Saturday, August 11, 2012
You Say You Want to Make Some Pectin
I periodically share a recipe with your that includes some of my homemade apple pectin. There is really nothing wrong with commercial pectin. It's made from fruit, but it's very processed. Commercial pectin reduces cooking time, which can be desirable. But a short cooking time isn't the best if you don't want your fruit to float, or if you want to infuse an extra flavor, such as from vanilla beans or cinnamon sticks. Silly me, I like the challenge too. I think I'm getting to know the fruit better when I work with its own pectin. If I discover that it just won't set up on its own, I can add some of this apple pectin for the second try.
I didn't even know you could make your own concentrated pectin until I saw this post from Tigress in a Jam. It's really easy. She cans hers, but I like to keep them in the freezer.
My father-in-law has a McIntosh tree. He LOVES his Macs! The last couple of years, I've gathered the apples that fall to the ground when they are still green to make pectin. You can make pectin from any unripe apple, or you can use granny smith apples. They are loaded with pectin. You can also make pectin from quince, but they are so fragrant and their reduced juice so red, that they will not hide in your jam like this apple pectin will.
This is one of those recipes where you can use any amount you happen to have on hand. I package it in 2/3 cups portions in freezer bags. This seems like the right amount from most batches of jam. My experimental jams tend to work with 6 to 8 cups of prepared fruit. Sometimes I break them in half for medium-pectin fruits or mixtures that include a high-pectin fruit.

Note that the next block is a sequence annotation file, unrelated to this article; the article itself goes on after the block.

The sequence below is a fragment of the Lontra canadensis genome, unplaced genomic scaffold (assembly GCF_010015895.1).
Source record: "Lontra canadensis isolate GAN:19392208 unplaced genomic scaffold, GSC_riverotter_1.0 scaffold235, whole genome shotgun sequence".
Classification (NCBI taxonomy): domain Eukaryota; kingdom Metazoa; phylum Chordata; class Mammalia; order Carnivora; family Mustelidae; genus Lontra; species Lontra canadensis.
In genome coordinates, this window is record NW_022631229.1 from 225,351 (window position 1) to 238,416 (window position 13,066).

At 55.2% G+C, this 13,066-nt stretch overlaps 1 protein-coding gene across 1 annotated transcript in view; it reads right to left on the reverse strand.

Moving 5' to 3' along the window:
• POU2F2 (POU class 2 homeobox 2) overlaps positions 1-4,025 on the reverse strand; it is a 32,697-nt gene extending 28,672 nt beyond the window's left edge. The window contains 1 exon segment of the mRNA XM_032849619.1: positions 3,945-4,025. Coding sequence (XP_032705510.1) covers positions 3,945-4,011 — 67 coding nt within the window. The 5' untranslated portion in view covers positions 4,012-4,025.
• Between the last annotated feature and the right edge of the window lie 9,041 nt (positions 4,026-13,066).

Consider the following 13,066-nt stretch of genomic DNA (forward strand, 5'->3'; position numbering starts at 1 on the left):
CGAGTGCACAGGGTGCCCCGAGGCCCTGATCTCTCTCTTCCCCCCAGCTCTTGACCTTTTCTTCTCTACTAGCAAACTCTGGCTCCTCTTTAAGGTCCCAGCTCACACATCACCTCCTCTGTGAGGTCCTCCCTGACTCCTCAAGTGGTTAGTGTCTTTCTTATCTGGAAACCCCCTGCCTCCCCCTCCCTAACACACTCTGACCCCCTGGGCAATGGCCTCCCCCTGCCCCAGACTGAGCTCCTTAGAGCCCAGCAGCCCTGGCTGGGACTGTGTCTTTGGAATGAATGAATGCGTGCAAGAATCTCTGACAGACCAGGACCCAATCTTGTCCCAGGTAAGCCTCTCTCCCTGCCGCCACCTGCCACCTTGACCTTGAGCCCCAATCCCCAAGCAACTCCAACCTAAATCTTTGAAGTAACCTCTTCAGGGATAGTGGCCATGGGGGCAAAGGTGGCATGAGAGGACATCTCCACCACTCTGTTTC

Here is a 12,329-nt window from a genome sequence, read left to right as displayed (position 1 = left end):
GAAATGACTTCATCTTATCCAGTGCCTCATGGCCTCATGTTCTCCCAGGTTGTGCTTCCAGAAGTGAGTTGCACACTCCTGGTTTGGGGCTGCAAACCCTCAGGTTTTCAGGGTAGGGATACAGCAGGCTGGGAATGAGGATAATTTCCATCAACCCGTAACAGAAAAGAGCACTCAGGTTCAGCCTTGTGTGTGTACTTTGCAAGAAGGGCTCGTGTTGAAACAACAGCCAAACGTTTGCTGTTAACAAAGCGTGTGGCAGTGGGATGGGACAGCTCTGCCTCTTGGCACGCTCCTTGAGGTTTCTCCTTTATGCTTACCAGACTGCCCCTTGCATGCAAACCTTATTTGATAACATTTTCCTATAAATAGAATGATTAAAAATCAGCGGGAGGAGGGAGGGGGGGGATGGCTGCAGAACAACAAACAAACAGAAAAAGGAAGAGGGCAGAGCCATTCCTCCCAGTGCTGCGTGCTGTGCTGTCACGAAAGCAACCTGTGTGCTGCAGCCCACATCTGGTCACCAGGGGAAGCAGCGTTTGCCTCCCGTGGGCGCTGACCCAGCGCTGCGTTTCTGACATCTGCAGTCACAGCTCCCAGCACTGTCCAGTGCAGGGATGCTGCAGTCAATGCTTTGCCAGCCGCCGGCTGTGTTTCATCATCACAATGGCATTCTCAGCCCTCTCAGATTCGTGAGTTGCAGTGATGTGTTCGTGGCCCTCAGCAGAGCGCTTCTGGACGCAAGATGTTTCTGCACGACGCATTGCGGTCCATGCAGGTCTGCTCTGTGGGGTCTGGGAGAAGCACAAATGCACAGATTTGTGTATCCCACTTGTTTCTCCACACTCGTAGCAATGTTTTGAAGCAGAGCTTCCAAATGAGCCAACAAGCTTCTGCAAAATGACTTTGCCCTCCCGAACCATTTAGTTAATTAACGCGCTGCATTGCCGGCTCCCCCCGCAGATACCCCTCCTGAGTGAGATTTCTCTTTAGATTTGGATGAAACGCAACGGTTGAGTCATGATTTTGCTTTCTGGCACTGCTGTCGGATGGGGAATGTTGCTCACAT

Apples - unripe or granny smith
Water to cover the bottom of your pan by 1 inch
Wash the apples. If they have any bruises or wormy spots, trim them away. Chop the apples into 1 inch pieces. Use the peel, cores and seeds. These have a lot of the pectin. Add the apples to a large pan and add enough water to cover the bottom of the pan by 1 inch. Bring to a boil, reduce the heat and simmer until the apples are very tender. Remove from heat and allow to cool slightly. Process the cooked apples through a food mill to remove and discard the skins, cores and seeds. Place a large colander, lined with 3 or 4 layers of cheese cloth, over a large pot. Pour the apple puree and allow it to drain for several hours or overnight. Remove and discard the pulp and cheese cloth.
Bring the remaining juice to a boil. Reduce to a low boil and simmer until it is reduced by half. It will turn slightly pink as it reduces. Allow to cool and measure 2/3 cup portions into marked freezer bags.
Add to low-pectin fruits when making jam. Unlike commercial pectin, this is added at the beginning. Use the frozen spoon and saucer method to test for doneness.
Now, when I share a recipe that includes this good stuff, you will know how to make it for yourself!